Airport: No flights until at least Tuesday

CLOSED: The A.B. Won Pat International Airport in Tiyan is shown March 26, 2023. Travelers looking to leave or get to the island will have to wait until at least Tuesday, May 30, 2023, as the airport works to get operations back online in the wake of Typhoon Mawar. David Castro/The Guam Daily Post

Travelers looking to leave or get to Guam will have to wait until at least Tuesday, as the A.B. Won Pat International Airport works to get operations back online in the wake of Typhoon Mawar.

Videos of the airport terminal flooding were circulating online throughout the storm. Clearing the area of water was the first priority for airport teams, the Joint Information Center announced Thursday.

Staff at the airport Friday morning told The Guam Daily Post that the public was not allowed back inside, for safety reasons. Parking areas at the airport were damaged. Barriers were blown away by the storm and no one was on duty at the parking security station.

Marly Spencer had booked tickets to fly back home to Pohnpei this week, before Mawar slammed into Guam. She was trying to find out whether that was still going to happen as she stood outside the United Airlines City Ticket Office in Tiyan on Friday morning.

"My two sons left last Monday, so my flight (was) tomorrow. We were going to go for summer vacation. But now (I'm) stuck," Spencer said.

Spencer wasn't the only one. A line of customers who had been unable to reach anyone by phone were at the United office to find out about their flight status. Downed vegetation was still blocking the parking entrance, while the exit was flooded and filled with water.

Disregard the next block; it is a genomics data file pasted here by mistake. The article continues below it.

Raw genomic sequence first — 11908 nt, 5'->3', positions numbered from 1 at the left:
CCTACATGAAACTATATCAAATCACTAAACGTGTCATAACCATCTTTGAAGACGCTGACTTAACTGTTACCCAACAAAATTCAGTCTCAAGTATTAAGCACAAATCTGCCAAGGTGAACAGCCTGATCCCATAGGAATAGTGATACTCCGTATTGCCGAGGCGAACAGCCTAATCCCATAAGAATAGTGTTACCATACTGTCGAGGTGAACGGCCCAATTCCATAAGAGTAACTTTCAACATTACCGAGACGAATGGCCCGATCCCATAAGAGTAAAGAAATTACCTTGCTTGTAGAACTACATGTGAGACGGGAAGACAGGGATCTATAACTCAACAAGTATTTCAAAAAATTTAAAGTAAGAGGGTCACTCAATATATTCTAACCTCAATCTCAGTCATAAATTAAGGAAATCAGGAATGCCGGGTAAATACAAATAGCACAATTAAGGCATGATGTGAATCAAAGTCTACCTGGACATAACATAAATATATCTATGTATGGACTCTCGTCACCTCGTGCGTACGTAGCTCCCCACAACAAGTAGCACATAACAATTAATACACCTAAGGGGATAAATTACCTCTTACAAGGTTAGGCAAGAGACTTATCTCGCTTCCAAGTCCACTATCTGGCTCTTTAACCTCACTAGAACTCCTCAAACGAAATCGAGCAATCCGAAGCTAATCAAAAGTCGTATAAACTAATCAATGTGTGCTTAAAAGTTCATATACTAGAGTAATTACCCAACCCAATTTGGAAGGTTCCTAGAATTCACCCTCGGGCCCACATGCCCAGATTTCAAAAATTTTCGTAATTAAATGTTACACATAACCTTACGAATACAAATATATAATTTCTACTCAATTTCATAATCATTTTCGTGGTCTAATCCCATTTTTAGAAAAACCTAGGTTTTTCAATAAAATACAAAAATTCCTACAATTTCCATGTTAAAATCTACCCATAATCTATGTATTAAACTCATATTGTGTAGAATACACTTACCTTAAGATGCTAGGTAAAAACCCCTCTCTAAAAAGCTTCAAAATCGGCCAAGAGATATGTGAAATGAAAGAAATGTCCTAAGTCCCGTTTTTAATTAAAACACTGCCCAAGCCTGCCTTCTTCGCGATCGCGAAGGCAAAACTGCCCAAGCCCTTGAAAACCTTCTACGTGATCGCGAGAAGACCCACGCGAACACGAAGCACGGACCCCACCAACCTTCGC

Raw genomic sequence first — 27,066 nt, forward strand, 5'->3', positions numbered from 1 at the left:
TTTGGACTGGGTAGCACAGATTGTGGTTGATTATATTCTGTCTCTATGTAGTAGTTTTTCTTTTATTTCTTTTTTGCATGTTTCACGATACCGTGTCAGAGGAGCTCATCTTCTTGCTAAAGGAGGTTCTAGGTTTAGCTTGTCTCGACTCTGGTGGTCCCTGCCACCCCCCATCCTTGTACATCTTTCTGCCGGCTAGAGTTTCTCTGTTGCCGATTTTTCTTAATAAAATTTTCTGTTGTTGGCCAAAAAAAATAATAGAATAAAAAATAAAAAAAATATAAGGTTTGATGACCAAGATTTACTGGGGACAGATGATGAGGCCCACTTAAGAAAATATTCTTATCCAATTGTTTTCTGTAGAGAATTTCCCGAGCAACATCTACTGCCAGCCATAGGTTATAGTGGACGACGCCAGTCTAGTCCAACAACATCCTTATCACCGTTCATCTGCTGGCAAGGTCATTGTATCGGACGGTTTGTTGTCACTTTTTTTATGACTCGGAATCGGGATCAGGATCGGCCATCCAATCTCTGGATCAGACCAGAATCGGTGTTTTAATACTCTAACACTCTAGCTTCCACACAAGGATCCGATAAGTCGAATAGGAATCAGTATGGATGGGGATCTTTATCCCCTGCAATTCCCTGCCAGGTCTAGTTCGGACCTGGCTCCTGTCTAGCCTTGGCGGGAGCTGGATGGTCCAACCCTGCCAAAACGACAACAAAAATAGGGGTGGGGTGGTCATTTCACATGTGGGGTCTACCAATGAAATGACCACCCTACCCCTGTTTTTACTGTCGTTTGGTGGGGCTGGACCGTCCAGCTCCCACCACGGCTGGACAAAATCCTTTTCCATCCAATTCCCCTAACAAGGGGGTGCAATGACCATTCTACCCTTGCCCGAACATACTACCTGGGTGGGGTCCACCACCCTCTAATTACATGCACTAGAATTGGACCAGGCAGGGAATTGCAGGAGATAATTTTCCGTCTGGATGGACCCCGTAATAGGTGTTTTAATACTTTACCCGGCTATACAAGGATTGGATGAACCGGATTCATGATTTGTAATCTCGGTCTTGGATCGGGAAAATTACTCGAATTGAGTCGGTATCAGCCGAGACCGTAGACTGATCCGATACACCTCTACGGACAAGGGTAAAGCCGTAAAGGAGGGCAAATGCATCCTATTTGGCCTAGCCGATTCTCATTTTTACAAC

A sign on the half-shuttered airline office said it was closed until May 30, but staff could be seen sitting outside trying to help customers who had shown up and insisted on getting helped anyway. According to workers there, the office was awaiting word from the Guam International Airport Authority on when the first plane could leave the island.

Runways at the airport remained closed Thursday, GIAA spokesperson Rolenda Faasuamalie said in a statement to the media. Humanitarian and essential cargo flights would be accommodated once all repairs and inspections were completed, she said.

"Our airfield fared well. ... However, our terminal and passenger processing technical systems have been greatly affected by flooding on all floors of the terminal," John Quinata, airport executive manager, said in a statement.

"We anticipate to be able to resume operations and to be able to safely process outbound and inbound passengers in conformance to security requirements with our regulatory partners as soon as Tuesday, May 30," he said.

Passengers are advised to contact their airlines directly for flight status and to reschedule their flights.


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